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​Cloud Foundry embraces Kubernetes

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Cloud Foundry, a prominent open-source Platform-as-a-Service (PaaS) cloud, isn't giving up on BOSH its tool chain for release engineering, deployment, and life-cycle management of large scale distributed services. But Cloud Foundry is making it easier to use Kubernetes both independently and as part of BOSH.

The Cloud Foundry Foundation is doing this by accepting two new projects: Eirini and CF Containerization. This comes after last year's adoption of Cloud Foundry Container Runtime (CFCR), which started Cloud Foundry's integration of Kubernetes. CRCR makes it possible to deploy and manage Kubernetes clusters using the BOSH release engineering tool chain.

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Also: The Linux Foundation – Open Networking Summit Europe: Integrate | Automate | Accelerate

5 alerting and visualization tools for sysadmins

​IBM mainframe containers grow more secure

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Security

Of course, you can do a wee bit more with Secure Service Containers (SSC) on IBM LinuxONE and Z mainframes than you could on a 360 mainframe with a maximum of 1MB of memory. IBM Cloud Private is a Platform as a Service (PaaS) environment for developing and managing containerized applications. It's built on top of the Kubernetes container orchestrator Kubernetes.

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IBM Nabla Containers, Kubernetes 1.12 and Platform9 Open Sources Its Kubernetes Etcd Support Tool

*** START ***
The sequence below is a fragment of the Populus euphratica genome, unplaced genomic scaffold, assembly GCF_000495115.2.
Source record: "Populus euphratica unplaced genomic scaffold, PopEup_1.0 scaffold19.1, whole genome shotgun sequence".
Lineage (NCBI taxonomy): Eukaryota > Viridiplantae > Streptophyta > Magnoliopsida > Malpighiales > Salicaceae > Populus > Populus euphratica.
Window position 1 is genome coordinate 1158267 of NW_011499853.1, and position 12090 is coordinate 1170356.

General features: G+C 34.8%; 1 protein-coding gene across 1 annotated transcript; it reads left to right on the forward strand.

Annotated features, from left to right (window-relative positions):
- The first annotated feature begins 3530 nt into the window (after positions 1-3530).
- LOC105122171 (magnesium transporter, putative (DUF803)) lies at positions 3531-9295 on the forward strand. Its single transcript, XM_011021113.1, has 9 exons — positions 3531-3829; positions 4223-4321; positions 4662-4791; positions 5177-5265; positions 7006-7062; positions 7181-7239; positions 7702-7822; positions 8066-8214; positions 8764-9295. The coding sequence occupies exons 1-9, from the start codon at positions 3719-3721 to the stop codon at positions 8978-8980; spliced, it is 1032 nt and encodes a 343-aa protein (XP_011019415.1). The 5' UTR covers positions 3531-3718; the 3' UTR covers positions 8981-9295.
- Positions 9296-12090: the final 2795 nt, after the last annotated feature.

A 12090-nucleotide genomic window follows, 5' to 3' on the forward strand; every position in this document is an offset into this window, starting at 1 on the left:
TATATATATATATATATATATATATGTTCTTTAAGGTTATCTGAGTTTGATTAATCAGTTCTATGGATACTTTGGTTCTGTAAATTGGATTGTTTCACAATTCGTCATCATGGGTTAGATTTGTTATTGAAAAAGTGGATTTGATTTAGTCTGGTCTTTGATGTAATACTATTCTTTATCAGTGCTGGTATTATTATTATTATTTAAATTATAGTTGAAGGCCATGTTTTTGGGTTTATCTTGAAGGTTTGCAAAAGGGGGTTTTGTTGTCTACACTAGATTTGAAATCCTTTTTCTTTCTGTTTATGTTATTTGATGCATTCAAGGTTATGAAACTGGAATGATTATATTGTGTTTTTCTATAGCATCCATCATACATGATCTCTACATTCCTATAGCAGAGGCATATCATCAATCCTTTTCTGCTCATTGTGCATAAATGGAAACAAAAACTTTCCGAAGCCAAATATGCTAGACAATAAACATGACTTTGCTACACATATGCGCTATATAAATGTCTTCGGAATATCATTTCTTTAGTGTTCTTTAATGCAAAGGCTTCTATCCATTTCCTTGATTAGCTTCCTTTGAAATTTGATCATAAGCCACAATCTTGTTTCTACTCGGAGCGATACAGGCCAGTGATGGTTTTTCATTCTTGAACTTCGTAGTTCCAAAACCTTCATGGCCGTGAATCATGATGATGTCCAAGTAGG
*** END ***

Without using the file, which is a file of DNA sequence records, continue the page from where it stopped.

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  • A New Method of Containment: IBM Nabla Containers

    In the previous post about Containers and Cloud Security, I noted that most of the tenants of a Cloud Service Provider (CSP) could safely not worry about the Horizontal Attack Profile (HAP) and leave the CSP to manage the risk. However, there is a small category of jobs (mostly in the financial and allied industries) where the damage done by a Horizontal Breach of the container cannot be adequately compensated by contractual remedies. For these cases, a team at IBM research has been looking at ways of reducing the HAP with a view to making containers more secure than hypervisors. For the impatient, the full open source release of the Nabla Containers technology is here and here, but for the more patient, let me explain what we did and why. We’ll have a follow on post about the measurement methodology for the HAP and how we proved better containment than even hypervisor solutions.

    The essence of the quest is a sandbox that emulates the interface between the runtime and the kernel (usually dubbed the syscall interface) with as little code as possible and a very narrow interface into the kernel itself.

  • Kubernetes 1.12 Arrives With TLS and Better Cloud Integrations

    The Kubernetes project has been hurtling at breakneck speed towards the boring. As the popular open source container orchestration platform has matured, it’s been the boring features which have come front and center, many of which focus on stability and reliability. For the Kubernetes 1.12 release on Thursday, those working on the project and on the various special interest groups (SIGs) initially laid out over 60 proposed features. A little over half of those made it to the final release, with many more being pushed back or delayed, as usual.

    Amongst the changes that made it into this release are such additions as the general availability of TLS bootstrapping, the ability to use the Kubernetes API to restore a volume from a volume snapshot data source, a newly beta version of the KubeletPluginsWatcher, and some groundwork which is being put in place to solve scheduling challenges that confront large clusters

  • Platform9 Open-Sources etcdadm, Enabling the Kubernetes Community to Easily Create and Manage Secure etcd Clusters, Anywhere

    Platform9, the leader in SaaS-managed hybrid clouds, today announced etcdadm – a new open source project available under the Apache v2.0 license...

  • Platform9 Open Sources Its Kubernetes Etcd Support Tool